When you confront this irresponsible lifestyle, your child becomes very defensive. He or she falls back on the old teenage tool of pitting parents against one another. As the Dad, you are calling your thirty-two year old son or daughter to accountability. You are getting on him or her for being selfish and self-serving. He or she then cries to your wife that you are being too harsh and that you don't understand. More often than not your wife is manipulated into taking your adult child's side and defending him or her.


That dynamic causes increasing tension between you and your spouse. Your son or daughter is so effective that you do back off, until he or she ticks you off again.


Your parental dilemma is that you want your child to leave your home the right way. You want the home of their youth to be a resource and place for your child to always be able to return to.
However, you never thought after a four year undergraduate degree and a master's degree that your child at age thirty-two would still be living at home like a sixteen year old.


What do you do to protect yourself and your teenager from evolving into that mess? As parents, we need to realize that all of life is a learning experience. When you go away to school, you should not be exempt from being socially, morally and ethically responsible. College is not summer camp. Maybe at times we make it too easy, all in the name of giving our children a life opportunity that maybe we did not have.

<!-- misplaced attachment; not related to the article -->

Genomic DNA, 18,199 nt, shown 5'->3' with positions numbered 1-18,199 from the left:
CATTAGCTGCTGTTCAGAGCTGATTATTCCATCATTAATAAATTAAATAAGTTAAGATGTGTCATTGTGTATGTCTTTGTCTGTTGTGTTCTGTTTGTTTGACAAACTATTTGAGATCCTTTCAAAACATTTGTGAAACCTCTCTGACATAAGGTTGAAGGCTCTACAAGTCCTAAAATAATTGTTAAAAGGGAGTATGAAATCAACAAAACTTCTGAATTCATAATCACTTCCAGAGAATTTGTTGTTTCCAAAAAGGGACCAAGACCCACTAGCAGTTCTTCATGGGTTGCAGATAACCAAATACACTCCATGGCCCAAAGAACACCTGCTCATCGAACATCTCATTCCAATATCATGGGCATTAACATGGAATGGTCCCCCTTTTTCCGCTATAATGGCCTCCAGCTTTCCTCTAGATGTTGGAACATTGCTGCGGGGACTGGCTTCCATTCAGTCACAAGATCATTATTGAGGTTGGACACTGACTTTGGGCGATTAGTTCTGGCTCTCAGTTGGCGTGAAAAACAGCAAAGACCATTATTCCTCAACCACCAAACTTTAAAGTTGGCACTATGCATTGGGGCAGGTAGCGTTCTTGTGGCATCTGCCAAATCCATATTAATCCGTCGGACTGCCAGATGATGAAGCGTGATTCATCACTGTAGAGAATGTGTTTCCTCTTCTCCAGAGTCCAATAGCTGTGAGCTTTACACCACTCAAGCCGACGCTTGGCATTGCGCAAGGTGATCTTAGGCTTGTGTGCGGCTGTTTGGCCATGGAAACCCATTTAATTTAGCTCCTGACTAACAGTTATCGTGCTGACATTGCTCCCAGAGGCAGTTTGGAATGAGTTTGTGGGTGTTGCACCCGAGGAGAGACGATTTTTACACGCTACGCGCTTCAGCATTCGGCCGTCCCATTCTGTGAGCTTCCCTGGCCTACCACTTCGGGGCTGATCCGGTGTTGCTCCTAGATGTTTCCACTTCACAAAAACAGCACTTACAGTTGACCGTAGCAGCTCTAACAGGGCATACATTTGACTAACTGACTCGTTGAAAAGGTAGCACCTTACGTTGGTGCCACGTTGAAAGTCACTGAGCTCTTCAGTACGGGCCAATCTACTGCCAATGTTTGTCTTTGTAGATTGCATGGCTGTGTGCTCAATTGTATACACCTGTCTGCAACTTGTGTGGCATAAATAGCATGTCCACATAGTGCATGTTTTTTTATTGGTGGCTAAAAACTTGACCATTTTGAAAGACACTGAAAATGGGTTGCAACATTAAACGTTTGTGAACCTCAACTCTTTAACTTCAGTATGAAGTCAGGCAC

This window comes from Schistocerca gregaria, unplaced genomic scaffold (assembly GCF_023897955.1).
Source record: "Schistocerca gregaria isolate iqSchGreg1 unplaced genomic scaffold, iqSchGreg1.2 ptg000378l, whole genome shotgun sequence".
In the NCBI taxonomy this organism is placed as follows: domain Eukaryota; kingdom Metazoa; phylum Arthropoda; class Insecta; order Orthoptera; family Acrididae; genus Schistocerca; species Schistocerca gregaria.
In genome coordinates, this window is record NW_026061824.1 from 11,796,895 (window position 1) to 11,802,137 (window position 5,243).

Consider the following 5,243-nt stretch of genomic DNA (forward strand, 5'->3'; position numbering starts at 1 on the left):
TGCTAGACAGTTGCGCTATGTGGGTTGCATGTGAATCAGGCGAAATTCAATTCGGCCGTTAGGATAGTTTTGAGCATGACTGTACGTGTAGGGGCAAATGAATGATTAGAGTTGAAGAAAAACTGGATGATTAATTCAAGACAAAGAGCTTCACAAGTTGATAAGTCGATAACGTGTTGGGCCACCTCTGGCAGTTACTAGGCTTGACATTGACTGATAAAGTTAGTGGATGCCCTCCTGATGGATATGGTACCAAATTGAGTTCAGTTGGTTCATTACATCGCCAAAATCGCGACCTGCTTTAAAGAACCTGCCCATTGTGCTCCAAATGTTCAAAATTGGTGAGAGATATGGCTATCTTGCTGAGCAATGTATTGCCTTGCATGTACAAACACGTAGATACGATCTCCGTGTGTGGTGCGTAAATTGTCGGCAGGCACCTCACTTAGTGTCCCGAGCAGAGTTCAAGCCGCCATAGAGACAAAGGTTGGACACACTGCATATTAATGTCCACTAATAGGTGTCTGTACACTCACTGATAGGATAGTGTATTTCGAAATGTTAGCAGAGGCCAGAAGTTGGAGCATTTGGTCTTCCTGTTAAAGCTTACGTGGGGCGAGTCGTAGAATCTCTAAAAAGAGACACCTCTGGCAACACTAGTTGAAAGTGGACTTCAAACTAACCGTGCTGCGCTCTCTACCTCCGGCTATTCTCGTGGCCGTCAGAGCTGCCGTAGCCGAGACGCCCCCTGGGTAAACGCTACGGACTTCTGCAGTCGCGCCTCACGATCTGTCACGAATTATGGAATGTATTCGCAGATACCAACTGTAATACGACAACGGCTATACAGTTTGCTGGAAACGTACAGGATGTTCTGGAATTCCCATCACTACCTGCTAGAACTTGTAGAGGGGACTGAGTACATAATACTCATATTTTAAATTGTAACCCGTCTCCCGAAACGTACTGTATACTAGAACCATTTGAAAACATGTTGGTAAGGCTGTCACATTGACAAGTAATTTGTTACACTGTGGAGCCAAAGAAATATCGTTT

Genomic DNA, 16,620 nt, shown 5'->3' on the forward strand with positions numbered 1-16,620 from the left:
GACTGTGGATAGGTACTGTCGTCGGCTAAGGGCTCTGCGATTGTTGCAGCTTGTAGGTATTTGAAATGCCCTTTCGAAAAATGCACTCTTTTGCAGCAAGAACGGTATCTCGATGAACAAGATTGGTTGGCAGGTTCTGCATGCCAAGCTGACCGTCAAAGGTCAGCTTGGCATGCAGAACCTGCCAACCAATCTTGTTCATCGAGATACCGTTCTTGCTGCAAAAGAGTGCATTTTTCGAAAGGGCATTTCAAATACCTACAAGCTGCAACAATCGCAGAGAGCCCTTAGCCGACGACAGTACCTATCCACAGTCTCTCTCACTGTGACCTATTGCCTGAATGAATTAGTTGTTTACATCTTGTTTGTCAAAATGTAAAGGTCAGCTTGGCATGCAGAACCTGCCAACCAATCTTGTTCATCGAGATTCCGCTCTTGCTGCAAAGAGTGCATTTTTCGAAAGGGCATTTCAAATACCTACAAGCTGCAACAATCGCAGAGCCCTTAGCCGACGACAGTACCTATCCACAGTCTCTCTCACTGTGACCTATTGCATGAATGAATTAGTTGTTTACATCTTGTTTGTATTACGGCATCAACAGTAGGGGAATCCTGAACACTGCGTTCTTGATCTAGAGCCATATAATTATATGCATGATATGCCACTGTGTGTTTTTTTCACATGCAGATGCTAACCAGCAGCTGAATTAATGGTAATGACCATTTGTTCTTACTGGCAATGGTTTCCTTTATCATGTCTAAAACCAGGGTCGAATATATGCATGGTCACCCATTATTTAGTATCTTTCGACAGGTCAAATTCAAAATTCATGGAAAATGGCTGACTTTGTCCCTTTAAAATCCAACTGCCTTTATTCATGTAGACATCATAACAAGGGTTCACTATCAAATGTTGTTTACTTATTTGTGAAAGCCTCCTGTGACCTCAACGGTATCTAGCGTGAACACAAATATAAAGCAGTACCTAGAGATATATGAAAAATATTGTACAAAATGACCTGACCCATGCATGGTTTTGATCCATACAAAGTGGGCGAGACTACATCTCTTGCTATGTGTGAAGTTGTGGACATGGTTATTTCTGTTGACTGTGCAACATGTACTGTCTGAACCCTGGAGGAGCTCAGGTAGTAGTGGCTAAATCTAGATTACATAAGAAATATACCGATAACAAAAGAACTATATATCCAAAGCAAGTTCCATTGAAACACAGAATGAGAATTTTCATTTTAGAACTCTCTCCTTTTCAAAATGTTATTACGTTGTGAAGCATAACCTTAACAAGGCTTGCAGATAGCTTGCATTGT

Going away to school is a great opportunity on a variety of levels. What expectations do we have of our children? What kind of grade point average do you expect them to maintain? If they don't meet those expectations, what are the consequences?


It is important to hold our children accountable, even if it means extending or detouring their higher education. We do our children a disservice when we do not hold them accountable.


At thirty-two, our sons and daughters should be self-sufficient and capable of living on their own. If they are not, we need to ask ourselves some hard questions and hopefully, we are not enabling them to be dysfunctional.